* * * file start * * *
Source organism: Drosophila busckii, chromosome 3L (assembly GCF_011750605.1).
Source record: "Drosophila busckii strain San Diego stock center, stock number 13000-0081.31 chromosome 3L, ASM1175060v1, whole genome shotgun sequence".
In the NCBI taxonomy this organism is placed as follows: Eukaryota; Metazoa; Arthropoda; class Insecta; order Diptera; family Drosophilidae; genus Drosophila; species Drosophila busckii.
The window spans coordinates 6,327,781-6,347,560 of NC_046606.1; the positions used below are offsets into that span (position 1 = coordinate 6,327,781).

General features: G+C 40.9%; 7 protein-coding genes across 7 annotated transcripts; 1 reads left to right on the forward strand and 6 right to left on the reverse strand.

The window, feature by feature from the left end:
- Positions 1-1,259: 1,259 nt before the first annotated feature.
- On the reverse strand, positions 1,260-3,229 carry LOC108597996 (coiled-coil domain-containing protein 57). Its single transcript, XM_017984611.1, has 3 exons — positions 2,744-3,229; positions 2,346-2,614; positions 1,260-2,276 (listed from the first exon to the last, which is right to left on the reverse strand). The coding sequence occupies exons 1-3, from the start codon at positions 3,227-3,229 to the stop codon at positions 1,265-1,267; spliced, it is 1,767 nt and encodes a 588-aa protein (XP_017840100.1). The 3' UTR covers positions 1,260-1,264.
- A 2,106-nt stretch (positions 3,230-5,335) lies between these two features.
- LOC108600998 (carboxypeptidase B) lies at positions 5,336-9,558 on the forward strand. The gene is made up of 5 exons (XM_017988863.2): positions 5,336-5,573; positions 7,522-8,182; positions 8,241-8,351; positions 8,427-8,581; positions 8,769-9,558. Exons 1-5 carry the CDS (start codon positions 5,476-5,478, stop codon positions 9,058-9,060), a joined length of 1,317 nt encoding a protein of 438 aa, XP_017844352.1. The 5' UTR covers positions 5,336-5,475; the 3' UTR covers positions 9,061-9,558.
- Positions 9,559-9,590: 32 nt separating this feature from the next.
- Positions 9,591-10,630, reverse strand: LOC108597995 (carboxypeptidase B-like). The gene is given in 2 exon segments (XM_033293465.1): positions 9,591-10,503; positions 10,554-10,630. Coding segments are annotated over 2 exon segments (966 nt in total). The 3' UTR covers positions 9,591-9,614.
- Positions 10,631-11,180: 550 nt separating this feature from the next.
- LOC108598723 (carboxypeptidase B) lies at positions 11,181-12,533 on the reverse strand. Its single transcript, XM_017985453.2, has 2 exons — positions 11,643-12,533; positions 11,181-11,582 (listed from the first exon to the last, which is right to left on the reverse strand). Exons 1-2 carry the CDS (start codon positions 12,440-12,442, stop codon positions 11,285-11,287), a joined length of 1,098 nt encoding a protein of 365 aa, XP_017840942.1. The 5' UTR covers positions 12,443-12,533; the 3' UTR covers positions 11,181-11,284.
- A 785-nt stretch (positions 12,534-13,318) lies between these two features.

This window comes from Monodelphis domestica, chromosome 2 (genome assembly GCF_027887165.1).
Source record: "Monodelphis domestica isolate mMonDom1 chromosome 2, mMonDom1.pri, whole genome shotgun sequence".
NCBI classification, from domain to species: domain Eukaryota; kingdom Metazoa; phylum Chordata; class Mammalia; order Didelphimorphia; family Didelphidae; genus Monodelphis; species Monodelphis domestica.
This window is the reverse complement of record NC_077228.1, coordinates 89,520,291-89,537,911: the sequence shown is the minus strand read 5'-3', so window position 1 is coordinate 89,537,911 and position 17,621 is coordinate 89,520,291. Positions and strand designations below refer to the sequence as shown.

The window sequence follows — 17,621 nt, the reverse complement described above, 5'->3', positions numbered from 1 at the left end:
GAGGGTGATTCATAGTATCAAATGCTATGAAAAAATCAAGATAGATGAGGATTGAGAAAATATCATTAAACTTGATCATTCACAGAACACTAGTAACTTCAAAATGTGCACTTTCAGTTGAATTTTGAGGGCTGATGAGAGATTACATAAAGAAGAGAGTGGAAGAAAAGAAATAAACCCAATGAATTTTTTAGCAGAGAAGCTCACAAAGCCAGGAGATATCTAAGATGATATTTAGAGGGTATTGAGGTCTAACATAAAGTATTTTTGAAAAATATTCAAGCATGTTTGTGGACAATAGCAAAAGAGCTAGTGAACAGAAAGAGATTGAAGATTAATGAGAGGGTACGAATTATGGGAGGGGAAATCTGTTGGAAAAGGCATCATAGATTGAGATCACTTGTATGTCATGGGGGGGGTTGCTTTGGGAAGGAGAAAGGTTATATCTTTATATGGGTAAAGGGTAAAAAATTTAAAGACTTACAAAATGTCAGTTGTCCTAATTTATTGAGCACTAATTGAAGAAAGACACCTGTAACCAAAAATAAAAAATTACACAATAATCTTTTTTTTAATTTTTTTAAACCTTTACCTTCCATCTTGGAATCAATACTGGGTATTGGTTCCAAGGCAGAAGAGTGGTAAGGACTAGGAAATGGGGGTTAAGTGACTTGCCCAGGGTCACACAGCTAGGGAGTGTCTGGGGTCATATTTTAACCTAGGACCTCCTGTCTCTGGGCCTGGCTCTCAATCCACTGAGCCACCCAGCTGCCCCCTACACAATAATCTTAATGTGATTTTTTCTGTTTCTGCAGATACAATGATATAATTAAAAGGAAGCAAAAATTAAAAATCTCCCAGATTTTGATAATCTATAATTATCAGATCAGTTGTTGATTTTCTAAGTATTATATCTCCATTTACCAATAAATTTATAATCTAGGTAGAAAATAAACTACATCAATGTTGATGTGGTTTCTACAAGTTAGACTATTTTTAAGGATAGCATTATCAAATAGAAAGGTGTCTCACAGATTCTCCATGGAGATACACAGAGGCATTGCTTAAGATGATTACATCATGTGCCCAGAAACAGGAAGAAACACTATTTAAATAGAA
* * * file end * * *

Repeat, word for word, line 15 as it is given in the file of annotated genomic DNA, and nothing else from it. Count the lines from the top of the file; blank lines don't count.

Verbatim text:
- A 785-nt stretch (positions 12,534-13,318) lies between these two features.